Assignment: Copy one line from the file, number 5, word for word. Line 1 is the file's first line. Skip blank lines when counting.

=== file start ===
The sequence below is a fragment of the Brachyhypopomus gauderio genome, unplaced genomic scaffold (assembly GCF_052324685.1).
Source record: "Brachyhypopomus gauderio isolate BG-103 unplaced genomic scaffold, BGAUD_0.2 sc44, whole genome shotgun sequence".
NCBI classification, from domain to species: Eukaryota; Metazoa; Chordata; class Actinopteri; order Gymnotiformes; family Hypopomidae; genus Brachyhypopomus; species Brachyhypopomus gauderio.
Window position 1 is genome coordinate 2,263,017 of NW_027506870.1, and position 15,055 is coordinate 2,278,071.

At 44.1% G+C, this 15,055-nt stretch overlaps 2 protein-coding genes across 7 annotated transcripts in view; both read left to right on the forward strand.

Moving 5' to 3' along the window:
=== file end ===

At 44.1% G+C, this 15,055-nt stretch overlaps 2 protein-coding genes across 7 annotated transcripts in view; both read left to right on the forward strand.